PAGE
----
Marketing With Postcards


What’s the first thing you do when you get a postcard in the mail? If you’re like most people you’ll turn it over. Regardless of what’s on the first side we see, we always look at the other side. That’s instant involvement!

Compare this to the fate that befalls a letter that’s been identified as advertising material. Studies show that most people don’t open every piece of mail they get. They’re selective about what they even bother to open, let alone actually read.

Think of the waste involved in printing and sending something that goes straight into the wastebasket without being opened or, even if opened, is then disposed of without being read.

Postcards are often overlooked when it comes to considering promotional tactics but in fact they have lots of advantages over other forms of mailout:

      -  They’re inexpensive to produce; you can even make your own postcards 
      -  They’re inexpensive to distribute 
      -  There’s no work folding and inserting them into envelopes 
      -  Well designed postcards have a lot of visual impact 
      -  Nothing hides the message on a postcard

There are two ways of describing the ideal postcard. The first is that it would look good on a refrigerator door. The second is that it would make a good billboard.

This translates as a clear, uncluttered piece of communication without too many words and with attractive graphic elements that enable the message to be conveyed quickly. If you can come up with a postcard that possesses these attributes, you’ve got the right idea.

As long as you have a good quality printer you can even make your own postcards. This can add ‘homemade appeal’ to your message. Just be sure you comply with any applicable postal regulations.

Your business name and logo should stand out on a postcard. It’s a good way to introduce yourself to someone who’s never previously heard of your business.

Many businesses send out different mailing pieces to the same list each year but always use the same style envelope. What happens every time the person sees that envelope? They know what’s in it and unless they have actually been thinking that they need something from this company, then into the wastebasket it goes.

With postcards, you’re able to send out something different every time. Even if you send a card to your mailing list every month you can make it a different card so that you pique the recipient’s curiosity twelve times a year.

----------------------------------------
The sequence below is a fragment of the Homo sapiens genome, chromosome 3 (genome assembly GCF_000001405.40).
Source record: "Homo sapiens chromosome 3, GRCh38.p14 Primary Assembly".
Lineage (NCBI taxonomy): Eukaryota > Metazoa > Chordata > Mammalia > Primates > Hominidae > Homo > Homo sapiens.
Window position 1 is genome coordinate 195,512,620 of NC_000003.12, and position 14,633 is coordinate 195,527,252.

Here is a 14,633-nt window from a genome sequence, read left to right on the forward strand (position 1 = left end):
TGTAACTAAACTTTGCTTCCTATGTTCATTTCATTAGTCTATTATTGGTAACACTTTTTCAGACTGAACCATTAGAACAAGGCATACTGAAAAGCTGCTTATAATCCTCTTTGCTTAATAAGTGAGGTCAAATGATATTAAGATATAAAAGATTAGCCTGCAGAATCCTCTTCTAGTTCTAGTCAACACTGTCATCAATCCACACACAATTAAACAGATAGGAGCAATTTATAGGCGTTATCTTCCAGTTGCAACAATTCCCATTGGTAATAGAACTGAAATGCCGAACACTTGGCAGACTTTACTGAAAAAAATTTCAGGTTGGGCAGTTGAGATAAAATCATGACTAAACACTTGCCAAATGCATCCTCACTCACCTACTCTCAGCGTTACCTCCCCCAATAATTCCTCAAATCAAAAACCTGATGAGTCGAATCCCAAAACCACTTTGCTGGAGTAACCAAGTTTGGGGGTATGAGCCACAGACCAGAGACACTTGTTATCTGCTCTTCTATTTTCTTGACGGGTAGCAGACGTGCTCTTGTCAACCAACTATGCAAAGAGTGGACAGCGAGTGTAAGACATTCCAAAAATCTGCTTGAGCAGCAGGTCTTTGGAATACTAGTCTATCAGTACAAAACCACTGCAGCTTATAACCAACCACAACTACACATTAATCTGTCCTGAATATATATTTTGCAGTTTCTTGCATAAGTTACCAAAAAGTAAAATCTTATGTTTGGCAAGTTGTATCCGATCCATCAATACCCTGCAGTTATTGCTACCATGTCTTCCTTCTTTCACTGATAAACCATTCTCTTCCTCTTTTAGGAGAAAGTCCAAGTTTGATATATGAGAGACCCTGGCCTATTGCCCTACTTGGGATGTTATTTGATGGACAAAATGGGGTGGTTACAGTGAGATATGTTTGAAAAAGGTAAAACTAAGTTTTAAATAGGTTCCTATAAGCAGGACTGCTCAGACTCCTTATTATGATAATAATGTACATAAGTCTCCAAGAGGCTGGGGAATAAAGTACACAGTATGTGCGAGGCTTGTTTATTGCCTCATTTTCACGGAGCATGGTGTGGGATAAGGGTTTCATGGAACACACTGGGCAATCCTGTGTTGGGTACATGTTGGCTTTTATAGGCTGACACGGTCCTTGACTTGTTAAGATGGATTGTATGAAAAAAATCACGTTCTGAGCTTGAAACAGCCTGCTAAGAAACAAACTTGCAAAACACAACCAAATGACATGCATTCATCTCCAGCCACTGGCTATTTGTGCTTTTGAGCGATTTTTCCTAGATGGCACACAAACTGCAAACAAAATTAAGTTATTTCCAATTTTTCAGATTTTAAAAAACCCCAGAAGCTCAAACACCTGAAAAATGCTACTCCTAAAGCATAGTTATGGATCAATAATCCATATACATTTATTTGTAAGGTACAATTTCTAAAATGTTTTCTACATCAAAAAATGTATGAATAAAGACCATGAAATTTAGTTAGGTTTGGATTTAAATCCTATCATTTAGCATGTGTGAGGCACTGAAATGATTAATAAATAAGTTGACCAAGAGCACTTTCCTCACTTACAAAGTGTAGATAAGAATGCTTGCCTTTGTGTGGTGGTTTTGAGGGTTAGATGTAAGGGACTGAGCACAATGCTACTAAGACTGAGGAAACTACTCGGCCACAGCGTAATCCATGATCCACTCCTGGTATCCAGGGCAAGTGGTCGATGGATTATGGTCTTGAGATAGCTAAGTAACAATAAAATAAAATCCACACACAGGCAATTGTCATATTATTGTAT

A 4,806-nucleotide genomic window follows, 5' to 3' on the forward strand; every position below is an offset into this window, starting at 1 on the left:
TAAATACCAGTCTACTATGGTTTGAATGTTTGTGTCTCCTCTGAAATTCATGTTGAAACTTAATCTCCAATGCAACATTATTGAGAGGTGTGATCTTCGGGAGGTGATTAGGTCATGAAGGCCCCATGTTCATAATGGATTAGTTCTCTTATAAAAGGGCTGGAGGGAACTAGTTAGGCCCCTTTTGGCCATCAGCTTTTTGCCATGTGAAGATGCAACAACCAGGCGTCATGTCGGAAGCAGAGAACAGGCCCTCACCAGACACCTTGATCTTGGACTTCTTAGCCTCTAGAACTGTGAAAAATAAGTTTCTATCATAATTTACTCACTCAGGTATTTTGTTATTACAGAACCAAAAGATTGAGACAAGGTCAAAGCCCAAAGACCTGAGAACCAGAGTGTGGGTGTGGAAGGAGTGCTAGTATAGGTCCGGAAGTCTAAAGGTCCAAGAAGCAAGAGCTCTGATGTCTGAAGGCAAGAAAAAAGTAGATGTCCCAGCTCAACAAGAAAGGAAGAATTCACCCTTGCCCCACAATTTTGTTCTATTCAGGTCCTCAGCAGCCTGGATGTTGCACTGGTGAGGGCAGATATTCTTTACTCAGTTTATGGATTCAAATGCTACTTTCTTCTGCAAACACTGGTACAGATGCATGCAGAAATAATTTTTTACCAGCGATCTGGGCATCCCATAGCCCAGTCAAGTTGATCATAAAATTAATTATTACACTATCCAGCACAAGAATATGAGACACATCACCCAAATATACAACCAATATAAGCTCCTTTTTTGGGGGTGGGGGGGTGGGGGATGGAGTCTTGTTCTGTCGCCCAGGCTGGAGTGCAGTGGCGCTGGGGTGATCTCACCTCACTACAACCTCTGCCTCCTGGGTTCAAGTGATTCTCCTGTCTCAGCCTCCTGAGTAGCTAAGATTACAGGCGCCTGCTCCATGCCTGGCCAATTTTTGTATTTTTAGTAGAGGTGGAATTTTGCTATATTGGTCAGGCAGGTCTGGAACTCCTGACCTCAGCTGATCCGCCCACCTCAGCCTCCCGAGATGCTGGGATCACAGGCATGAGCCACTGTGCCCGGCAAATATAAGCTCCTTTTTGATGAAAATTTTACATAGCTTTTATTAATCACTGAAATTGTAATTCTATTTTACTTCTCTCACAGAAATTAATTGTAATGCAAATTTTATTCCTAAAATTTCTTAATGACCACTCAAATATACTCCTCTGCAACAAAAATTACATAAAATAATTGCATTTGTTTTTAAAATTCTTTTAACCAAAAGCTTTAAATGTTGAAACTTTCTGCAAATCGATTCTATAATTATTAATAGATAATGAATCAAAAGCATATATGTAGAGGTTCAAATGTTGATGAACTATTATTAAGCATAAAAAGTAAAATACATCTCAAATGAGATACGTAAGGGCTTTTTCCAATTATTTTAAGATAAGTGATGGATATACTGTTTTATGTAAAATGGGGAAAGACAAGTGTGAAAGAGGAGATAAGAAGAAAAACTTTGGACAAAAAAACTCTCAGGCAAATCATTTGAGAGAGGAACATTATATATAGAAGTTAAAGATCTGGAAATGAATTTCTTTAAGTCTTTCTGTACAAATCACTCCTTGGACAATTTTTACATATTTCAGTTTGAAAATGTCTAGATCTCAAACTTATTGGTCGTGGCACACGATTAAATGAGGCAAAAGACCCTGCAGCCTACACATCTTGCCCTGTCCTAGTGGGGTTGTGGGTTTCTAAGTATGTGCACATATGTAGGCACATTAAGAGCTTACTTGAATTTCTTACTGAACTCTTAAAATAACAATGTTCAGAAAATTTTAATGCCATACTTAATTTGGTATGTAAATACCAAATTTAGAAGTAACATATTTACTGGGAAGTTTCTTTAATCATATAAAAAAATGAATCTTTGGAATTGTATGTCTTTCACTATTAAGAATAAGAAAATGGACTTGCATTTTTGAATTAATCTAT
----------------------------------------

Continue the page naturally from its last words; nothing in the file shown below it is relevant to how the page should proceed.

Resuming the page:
Think of how versatile a postcard can be. This is just a partial list of the many uses for this promotions tool:

      -  Say ‘thank you’ - for an order, for an inquiry, for anything you appreciate

      -  An after sale follow-up - thank customers for their purchase and remind them of your guarantee or service

      -  A gift certificate as a means of introducing yourself to prospects or rewarding current customers – ‘Bring
         this card in and save $5 off your next purchase’. Postcards are very easy to redeem in this way but you
         could equally ask them to quote a code number on the postcard if ordering by mail or over your website.
         And redeemed postcards allow you to easily establish the success of your campaign. Postcards used as
         offers are a good incentive for people to do business with you.

      -  An announcement of something new – your new website, an award you have won, a new product or an
         upcoming sale

      -  A reminder - ‘It’s been twelve months since your last visit’ or, ‘Your car is now due for service’

      -  To test an offer – send out just a small initial mailing and if the response is worthwhile go for a larger run

Postcards can be a simple prompt for customers to get in touch with you. They can direct people to your website to find out more about something that they’re interested in.

Here are some straightforward cheap and quick techniques for making postcards work for you.

      -  Be single-minded. Don’t try to communicate a lot of details; a postcard should carry only one key thought
         or message.

      -  Be brief. Use as few words as possible, and if a picture will substitute for a lot of words, use the picture.

      -  Be brief. Use as few words as possible, and if a picture will substitute for a lot of words, use the picture.

      -  Use a postage stamp. It makes it look less ‘businesslike’.

      -  Don’t expect a postcard to close the sale. The primary purpose is to gain attention and interest the
         prospect in learning more.

      -  Make it look like a message from a friend or some other kind of personal correspondence.

      -  Go for a slightly bigger size than standard. This will make your postcard stand out from any others in the
         mailbox and won’t cost much extra to print.

Do postcards replace other materials like letters, brochures or catalogues? No, but they can help you make sure these other items aren’t just sent out to be thrown into the nearest waste receptacle.

Until next week,
Mike Reddy